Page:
If elected, he plans to lobby the state leg­is­la­ture not to cut fund­ing for ed­u­ca­tion. But if it does so, the district must en­gage the com­mu­nity be­fore vot­ing to raise taxes, he said.

“Even though it wouldn’t be a ref­er­en­dum, I want to make sure we have the com­mu­nity on our side,” he said.

Mered­ith Grif­fin Jr.

Grif­fin, 51, who lives in the Tim­ber Farms neigh­bor­hood east of Ne­wark, said he wants to see Christina be­come a “des­ti­na­tion district,” in­stead of thou­sands of stu­dents leav­ing to go to char­ter or choice schools.

His older child grad­u­ated from Chris­tiana High School, but his younger child is a se­nior at Ne­wark Char­ter School.

“I un­der­stand the dif­fi­cult de­ci­sions 6,000 par­ents have made,” he said, re­fer­ring to the de­ci­sion to leave Christina. “The ques­tion the district has to wres­tle with is how to stem the tide.”

He said im­prov­ing the district has to start with good lead­er­ship on the board.

“If there’s tur­moil on the board, your district per­son­nel don’t feel con­fi­dent they’re be­ing led in the right di­rec­tion, and that trick­les down,” Grif­fin said.

He added that Christina needs to work on im­prov­ing its rep­u­ta­tion by “scream­ing from the rooftops” about good things go­ing on in the district, rather than al­low­ing neg­a­tive ex­pe­ri­ences to dom­i­nate the con­ver­sa­tion.

Grif­fin is the found­ing pas­tor at Har­vest Chris­tian Fel­low­ship and cur­rently serves on the Wilm­ing­ton Ed­u­ca­tion Im­prove­ment Com­mis­sion the Rodel Foun­da­tion of Delaware Ad­vi­sory Com­mit­tee. Pre­vi­ously, he served on the Delaware Char­ter School Net­work Gov­ern­ing Board and the board of the now-de­funct Mau­rice J. Moyer Aca­demic In­sti­tute.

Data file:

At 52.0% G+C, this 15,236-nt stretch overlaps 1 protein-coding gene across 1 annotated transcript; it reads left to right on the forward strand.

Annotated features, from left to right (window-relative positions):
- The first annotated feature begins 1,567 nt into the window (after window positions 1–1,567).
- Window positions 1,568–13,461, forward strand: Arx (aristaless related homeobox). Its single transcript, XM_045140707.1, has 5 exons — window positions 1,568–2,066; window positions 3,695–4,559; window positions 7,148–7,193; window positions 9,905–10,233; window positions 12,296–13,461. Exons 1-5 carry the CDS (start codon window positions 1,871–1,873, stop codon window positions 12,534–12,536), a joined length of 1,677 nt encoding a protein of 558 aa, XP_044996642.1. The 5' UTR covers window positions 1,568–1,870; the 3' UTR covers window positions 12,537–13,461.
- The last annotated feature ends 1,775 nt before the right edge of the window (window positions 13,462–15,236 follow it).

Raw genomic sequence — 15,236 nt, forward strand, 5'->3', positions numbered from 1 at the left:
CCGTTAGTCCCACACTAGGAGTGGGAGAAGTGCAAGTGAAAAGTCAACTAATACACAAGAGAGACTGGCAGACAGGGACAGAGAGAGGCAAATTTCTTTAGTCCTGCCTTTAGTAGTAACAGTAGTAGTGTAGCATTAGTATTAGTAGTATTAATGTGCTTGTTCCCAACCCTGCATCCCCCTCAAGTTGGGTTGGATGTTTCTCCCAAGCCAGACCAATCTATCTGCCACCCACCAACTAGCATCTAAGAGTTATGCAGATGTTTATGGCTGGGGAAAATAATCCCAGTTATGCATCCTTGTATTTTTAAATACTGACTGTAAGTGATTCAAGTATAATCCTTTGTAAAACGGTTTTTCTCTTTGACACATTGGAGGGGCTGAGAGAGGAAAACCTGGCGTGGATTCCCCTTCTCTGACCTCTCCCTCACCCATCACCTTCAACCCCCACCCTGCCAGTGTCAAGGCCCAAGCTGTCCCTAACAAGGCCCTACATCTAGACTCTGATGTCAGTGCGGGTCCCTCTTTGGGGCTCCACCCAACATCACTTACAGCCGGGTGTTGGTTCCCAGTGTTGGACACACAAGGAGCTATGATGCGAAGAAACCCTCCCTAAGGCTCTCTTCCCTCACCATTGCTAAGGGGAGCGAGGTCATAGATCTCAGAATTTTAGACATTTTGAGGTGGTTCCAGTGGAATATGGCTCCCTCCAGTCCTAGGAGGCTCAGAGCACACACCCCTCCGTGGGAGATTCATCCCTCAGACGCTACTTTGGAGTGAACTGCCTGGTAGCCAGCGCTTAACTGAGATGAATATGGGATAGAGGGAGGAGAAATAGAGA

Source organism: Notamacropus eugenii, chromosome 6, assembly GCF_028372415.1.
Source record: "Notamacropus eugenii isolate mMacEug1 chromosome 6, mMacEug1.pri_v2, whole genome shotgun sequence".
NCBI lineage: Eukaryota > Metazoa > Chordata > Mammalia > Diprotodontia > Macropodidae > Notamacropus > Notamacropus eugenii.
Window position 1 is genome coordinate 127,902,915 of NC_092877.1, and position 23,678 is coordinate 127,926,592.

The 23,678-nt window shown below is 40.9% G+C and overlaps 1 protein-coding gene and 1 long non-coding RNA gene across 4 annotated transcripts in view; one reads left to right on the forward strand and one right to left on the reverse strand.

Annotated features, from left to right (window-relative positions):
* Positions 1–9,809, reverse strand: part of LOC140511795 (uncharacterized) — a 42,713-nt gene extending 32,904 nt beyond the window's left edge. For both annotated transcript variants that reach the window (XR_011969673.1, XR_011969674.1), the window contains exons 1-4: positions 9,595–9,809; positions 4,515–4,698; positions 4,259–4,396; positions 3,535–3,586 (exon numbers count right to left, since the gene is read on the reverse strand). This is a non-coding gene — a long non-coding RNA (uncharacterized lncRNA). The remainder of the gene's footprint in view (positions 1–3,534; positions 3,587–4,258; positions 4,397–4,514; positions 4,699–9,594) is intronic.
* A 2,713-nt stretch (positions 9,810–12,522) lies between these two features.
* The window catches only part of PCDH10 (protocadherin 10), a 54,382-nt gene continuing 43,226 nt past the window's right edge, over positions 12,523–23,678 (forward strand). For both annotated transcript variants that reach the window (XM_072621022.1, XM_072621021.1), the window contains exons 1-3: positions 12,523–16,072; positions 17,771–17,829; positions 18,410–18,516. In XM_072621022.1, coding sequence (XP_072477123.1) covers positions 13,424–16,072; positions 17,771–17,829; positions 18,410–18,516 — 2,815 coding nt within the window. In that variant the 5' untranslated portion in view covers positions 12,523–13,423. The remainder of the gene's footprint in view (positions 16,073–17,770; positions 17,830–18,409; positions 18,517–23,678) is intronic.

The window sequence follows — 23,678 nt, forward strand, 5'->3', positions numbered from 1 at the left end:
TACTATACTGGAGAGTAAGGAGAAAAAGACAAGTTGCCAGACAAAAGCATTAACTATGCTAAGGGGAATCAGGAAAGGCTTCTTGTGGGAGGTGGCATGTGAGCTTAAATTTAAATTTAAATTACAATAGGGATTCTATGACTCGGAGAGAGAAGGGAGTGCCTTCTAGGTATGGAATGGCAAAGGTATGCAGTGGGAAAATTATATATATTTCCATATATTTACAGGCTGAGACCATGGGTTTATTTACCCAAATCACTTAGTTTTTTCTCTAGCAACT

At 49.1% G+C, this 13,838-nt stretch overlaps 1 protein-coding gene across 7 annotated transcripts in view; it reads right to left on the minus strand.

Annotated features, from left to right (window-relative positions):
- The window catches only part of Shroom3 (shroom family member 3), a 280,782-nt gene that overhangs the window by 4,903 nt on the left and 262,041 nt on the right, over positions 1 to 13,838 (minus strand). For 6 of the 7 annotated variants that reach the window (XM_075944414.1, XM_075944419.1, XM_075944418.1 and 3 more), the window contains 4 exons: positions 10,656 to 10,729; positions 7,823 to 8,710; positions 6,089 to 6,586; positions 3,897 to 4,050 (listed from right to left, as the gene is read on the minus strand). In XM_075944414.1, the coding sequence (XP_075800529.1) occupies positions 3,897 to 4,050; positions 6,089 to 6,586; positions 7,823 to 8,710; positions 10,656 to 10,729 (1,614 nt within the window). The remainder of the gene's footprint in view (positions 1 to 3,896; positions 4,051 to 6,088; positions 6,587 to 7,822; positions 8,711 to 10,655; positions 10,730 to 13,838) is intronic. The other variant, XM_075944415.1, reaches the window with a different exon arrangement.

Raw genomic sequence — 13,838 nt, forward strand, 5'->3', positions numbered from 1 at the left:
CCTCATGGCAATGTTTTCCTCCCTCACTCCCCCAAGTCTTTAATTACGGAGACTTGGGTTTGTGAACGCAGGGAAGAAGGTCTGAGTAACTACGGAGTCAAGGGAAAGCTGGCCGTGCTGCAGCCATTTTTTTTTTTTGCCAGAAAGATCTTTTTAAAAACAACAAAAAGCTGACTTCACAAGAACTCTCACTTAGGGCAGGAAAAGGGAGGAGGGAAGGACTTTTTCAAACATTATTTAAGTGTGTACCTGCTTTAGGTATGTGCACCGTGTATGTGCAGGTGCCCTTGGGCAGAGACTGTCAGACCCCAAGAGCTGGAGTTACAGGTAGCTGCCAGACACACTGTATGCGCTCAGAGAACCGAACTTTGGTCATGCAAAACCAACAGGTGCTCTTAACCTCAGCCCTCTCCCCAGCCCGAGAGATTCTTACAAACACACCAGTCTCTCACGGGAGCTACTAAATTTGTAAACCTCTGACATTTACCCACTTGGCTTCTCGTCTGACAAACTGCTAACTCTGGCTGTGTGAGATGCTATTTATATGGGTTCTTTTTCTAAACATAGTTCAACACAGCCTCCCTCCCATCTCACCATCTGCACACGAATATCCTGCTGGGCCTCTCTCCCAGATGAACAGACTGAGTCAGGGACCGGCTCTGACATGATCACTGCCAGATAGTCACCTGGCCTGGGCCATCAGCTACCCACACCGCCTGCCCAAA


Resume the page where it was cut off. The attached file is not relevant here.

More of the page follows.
Be­fore be­com­ing a pas­tor, Grif­fin worked as a bud­get an­a­lyst for the city of Wilm­ing­ton, which he said makes him uniquely qual­i­fied to make de­ci­sions about Christina’s spend­ing plan and op­er­at­ing ex­penses.

“I think any­one on the school board is go­ing to have a learn­ing curve. What you as vot­ers have to ask your­selves is, ‘Do I want the per­son that would have the flat­test learn­ing curve of those per­sons sit­ting here to­day?’” Grif­fin said.

Ki­mara Smith

Smith, 27, moved to Dela- ware to at­tend Delaware State Univer­sity in 2008, and is work­ing on a mas­ter’s de­gree in information sys­tem tech­nol­ogy at Wilm­ing­ton Univer­sity. A res­i­dent of the Cal­varese Farms neigh­bor­hood in Bear, Smith said she’s part of a coali­tion that en­cour­ages young peo­ple to get in­volved with pol­i­tics.

Hav­ing never run for an elected po­si­tion be­fore, she said she brings “a breath of fresh air” to the board.

“We can’t keep do­ing the same thing, it’s the def­i­ni­tion of insanity,” she said. “We need to do some­thing new if we want a new Christina.”

Smith grew up in Har­lem, so she knows what it’s like to go to a school that’s low on sup­plies, where teach­ers are frus­trated and strug­gling to pay their bills, and stu­dents don’t re­al­ize their po­ten­tial. “I’ve lived this,” she said. Smith said her first pri­or­ity on the school board will be to get the com­mu­nity en­gaged. While cam­paign­ing, she said, she spoke with res­i­dents who didn’t know what a ref­er­en­dum was, or that there was even a school board elec­tion and where to vote.

She thinks there should be a par­ent com­mu­nity en­gage­ment team to go out to neigh­bor­hoods, knock on doors and ask peo­ple to get in­volved in the district.

“In or­der for a com­mu­nity or a school to get bet­ter, ev­ery­body needs to be en­gaged,” Smith said. “It takes a vil­lage to raise a child, it re­ally does.”